I saw you last night. It was after the operation and you wore a pink nightgown. You were cutting your toenails with a pair of silver scissors. You look good, I said. So, the operation went well? You were gathering the nail cuttings into a ceramic bowl with Chinese symbols on the side. Yes, it went real good, you said. I’d never heard you get your words mixed up before or speak with an American accent. You must have been watching US movies during your stay in the ICU.
I thought about that time I was in hospital. The night my monitor was suddenly extinguished. As if someone had doused the electrical units in water. I disconnected myself and struggled out of a high bed to the nursing station to tell them. They told me they switched them off at night when the house lights were turned low, the wards suffused with green reflections. How do you know I haven’t died, I asked? How do we know? They smiled a little condescendingly, as if these matters were for them alone to decide. A nurse led me back to bed, switching on the monitor. Those ripples of light snaking across the screen told me that I was alive in the here and now and not the afterlife.
I watched my heart beat for a while. Watched myself breathing. It was a week after they’d disconnected and reconnected my heart, diverting my blood through a special machine to carry out some repair work. I had a line of black stitches down my chest and the yellow stain of iodine all over my body. The Malaysian nurse who washed me seemed inexpressibly beautiful. She wore silver ear studs, each with an agate boss at the centre. There were flames at the end of the bed, consuming a city.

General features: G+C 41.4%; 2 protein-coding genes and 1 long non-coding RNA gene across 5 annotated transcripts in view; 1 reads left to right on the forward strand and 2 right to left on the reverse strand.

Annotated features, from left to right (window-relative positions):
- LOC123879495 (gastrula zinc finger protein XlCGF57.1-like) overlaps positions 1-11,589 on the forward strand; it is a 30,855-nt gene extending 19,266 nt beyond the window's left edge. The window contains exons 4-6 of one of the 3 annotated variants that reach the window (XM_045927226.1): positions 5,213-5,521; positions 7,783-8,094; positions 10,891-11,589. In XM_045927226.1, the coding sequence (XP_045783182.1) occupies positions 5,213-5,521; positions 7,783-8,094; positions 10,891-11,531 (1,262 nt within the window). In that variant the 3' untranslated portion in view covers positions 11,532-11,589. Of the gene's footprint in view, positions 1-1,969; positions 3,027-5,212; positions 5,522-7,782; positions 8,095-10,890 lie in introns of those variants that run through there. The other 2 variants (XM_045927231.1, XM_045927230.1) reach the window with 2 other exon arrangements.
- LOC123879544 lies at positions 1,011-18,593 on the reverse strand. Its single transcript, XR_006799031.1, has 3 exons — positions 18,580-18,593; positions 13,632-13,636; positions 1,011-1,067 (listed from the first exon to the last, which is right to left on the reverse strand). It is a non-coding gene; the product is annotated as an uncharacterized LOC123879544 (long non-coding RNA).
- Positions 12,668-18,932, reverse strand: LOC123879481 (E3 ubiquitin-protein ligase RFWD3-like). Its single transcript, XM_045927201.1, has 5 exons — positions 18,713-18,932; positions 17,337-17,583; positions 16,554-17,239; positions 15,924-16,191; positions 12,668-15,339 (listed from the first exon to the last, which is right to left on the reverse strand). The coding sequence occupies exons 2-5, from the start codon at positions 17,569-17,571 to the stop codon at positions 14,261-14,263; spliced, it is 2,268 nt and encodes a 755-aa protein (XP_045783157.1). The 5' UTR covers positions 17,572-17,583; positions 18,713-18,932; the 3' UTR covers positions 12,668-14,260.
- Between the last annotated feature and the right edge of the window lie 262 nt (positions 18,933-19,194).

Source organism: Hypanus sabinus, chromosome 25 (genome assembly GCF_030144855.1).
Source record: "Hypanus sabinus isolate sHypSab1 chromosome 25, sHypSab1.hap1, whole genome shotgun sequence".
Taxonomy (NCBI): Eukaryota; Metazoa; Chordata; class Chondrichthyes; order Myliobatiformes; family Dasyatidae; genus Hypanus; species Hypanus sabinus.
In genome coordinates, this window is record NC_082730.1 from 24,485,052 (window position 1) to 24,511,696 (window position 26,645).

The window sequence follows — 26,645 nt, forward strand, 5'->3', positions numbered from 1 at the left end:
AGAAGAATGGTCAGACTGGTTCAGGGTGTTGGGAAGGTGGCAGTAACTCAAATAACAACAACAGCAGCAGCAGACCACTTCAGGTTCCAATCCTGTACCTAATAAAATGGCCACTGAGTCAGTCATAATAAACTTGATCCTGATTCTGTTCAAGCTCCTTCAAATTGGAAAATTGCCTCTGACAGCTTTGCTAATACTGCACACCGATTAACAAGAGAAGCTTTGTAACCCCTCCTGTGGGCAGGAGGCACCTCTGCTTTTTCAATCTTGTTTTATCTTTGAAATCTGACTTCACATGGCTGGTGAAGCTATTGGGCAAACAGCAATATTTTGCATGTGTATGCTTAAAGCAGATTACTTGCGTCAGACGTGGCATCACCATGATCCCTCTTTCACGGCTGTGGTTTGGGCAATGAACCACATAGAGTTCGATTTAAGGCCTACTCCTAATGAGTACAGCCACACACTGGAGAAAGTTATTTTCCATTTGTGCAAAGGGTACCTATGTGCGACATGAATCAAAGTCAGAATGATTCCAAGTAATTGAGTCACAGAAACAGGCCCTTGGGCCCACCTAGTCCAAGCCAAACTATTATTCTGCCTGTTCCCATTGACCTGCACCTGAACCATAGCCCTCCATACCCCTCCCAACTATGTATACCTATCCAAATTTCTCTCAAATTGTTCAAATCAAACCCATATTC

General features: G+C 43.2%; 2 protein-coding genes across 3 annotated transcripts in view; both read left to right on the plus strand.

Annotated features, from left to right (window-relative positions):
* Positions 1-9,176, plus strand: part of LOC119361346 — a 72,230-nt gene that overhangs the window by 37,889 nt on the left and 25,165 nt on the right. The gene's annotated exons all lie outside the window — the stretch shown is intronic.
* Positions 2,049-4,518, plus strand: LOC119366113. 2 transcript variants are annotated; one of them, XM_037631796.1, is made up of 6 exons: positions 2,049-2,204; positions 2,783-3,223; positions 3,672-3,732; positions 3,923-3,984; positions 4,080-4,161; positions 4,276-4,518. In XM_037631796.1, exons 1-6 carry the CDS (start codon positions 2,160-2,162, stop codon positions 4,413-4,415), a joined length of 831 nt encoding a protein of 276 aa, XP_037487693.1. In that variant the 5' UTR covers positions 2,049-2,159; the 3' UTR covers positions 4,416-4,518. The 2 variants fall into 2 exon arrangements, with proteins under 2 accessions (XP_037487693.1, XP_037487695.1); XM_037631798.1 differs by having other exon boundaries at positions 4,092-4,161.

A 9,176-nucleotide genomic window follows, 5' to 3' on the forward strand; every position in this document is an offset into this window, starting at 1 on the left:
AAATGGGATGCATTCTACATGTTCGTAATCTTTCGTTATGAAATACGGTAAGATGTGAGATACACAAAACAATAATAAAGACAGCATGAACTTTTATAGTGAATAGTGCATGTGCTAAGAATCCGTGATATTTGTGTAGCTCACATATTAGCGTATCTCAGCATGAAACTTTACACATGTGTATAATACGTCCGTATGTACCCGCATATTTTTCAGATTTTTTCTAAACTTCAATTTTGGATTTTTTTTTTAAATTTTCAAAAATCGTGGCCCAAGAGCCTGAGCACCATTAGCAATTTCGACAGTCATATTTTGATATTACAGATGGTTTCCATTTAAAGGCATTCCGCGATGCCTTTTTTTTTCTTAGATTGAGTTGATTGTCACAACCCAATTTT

In my dream, you wore a kind of turban tilted over your ear where they’d entered to take something away. I thought about it, glistening in the kidney dish as they closed the wound, excising memory, expectation, future. You’re looking good, kid, I said, picking up the
American accent, realising that were we no longer in a hospital ward where the wheels of surgical trollies left faint black marks on the floors.
Actually, we were in a wood or a forest. In a glade surrounded by the stillness of afterthoughts. There was birdsong and a fox pushed its nose through the undergrowth, then set off towards us, padding across the swabs and syringes and surgical waste that littered the forest floor. It seemed to be searching for something. Your hand was on my arm, faint as a leaf falling to the ground. An aspen leaf or sycamore seed softly spiralling down to set itself and grow.
Hand in hand, we watched the fox disappear towards midnight. You in your pink nightgown and me in striped boxer shorts and a tee shirt printed with the Rolling Stones logo. A red tongue emerging from my chest to lick at the lozenge of the world which was dissolving around us now. The tongue of a bear or maybe one of those sacred leopards the ancients kept on a silver chain. One thing is good, you said, the American accent vanished now, it never gets cold here. I leaned to touch your face but, despite what you said, it was icy and futile. We rested in that moment, its silence. I felt the creak of my ribs where they’d been joined together like the timbers of a boat. The rhythm of my heart was an oar, pulling us over a torchlit river. When I dipped my hand into the water, it blackened like a pharaoh’s hand.
Graham Mort lives in North Yorkshire, UK. He writes poetry and short fiction. He was winner of the Bridport short story prize in 2007. His short story collection, Touch (Seren, 2010) won the Edge Hill prize in 2011. His collections, Terroir (Seren, 2015) and Like Fado (Salt, 2021) were both longlisted for the Edge Hill Prize. A new poetry collection, ‘Rivers Joining’, and a new short fiction collection, ‘Emigrés’, are in preparation.